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This time of year often fuels the need to have trees and shrubs trimmed or pruned.  Although most of us want that immediate change in aesthetics, it is actually not the most ideal time to do so.  Proper pruning practices are performed to aid in the health of the plant and not just to make an immediate aesthetic difference.  The most common mistake is pruning at the wrong time and for the wrong reasons.  So, when is the correct time to prune? The simple but technical answer is: based on common horticulture and industry practices!

Timelines

To start, there are two basic times that plants need to be pruned.  Based on the type of plant being pruned most plants fall into these timelines:

  1. Early-flowering shrubs – These shrubs should be pruned soon after flowering in late spring to early summer to promote flower buds for the following season.  Yes, the buds you see in the fall are actually the flowers for the following spring!
  2. Late-flowering/Fruit bearing shrubs – These should be pruned during their dormant time or just prior to the growth process for the season.  These types of shrubs benefit from dormant pruning by not adding any extra stress onto them during the growing or hot and dry seasons.

Misconceptions

Often times pruning is done as a result of a lack of annual preventative maintenance and occurs once the plant is too large or overgrown for a particular area.  This is where things get a little more involved and the patience starts to be tested.  While we all want that immediate change in appearance, it is not always the best option of every plant or even plant type to make drastic changes to its size or shape in one season.  Let’s face it, we all want them to look great while we are out in the summer enjoying the outdoors, but in order to do this, we need to maintain them annually.  The best time to make these reduction cuts is during the dormant season.  Reduction cuts promote new, desirable growth, which is why you don’t want to remove any more than 1/3 of the plant in one pruning.  Removing more than this will promote excessive new stem development which is usually undesirable.  However, over a few years of annual pruning, the size of the plant can be drastically reduced, but continue a natural form.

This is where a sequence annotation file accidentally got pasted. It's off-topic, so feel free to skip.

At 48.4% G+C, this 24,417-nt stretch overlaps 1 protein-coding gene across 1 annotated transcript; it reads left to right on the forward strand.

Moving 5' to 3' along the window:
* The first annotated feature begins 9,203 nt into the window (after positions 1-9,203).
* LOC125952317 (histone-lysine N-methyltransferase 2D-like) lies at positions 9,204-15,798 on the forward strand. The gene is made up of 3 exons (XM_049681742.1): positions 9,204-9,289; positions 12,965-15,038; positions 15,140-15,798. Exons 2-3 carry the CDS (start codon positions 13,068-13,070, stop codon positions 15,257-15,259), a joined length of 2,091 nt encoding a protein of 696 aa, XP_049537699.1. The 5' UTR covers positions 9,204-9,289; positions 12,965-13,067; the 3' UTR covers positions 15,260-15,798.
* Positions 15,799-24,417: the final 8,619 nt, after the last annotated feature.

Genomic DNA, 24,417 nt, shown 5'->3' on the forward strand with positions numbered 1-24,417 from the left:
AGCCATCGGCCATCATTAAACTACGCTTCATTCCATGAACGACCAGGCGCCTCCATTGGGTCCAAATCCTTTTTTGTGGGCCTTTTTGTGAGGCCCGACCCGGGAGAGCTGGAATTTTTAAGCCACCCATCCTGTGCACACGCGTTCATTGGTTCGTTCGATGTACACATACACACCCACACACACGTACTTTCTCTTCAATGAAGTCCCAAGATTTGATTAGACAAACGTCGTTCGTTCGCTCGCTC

pruning wide angle

Another common misconception is that a shrub should be “sheared” to be pruned.  Shearing is actually not pruning. It is done for a much different reason.  Shearing is most often done to shape shrubs and hedges.  The process of shearing involves the cutting of all branches and is not done to improve the health of shrubs, but to tightly shape or form a hedge.  Shearing should be avoided unless special effects or hedges are desired.  This type of trimming is normally done in late spring in order to maintain a tight shape or hedge by removing most of the new growth.

Thinning

On the other hand, with proper maintenance, most plants will only require cleaning and thinning methods.  These methods removes branches that are dead, dying, diseased and/or defective.  These cuts will increase light and air movement limiting the infestation of disease and allowing the plant to thrive through photosynthesis.  Proper and sustained plant management will also lower costs involved with pruning.

At the end of the battle, it comes down to making the right decisions to improve health and appearance, as well as control or stimulate growth.  These decisions start with the following:

  1. Correctly pruning starting the same year that the plants are added to a landscape.
  2. Pruning at the right times for each plant/plant type.
  3. Pruning on an annual basis to avoid overgrowth for the given area.
  4. Making the right cuts at the right times to improve health and appearance

For more information, or to have this service added to your plan, feel free to contact your Brian-Kyles Landscape Management team.

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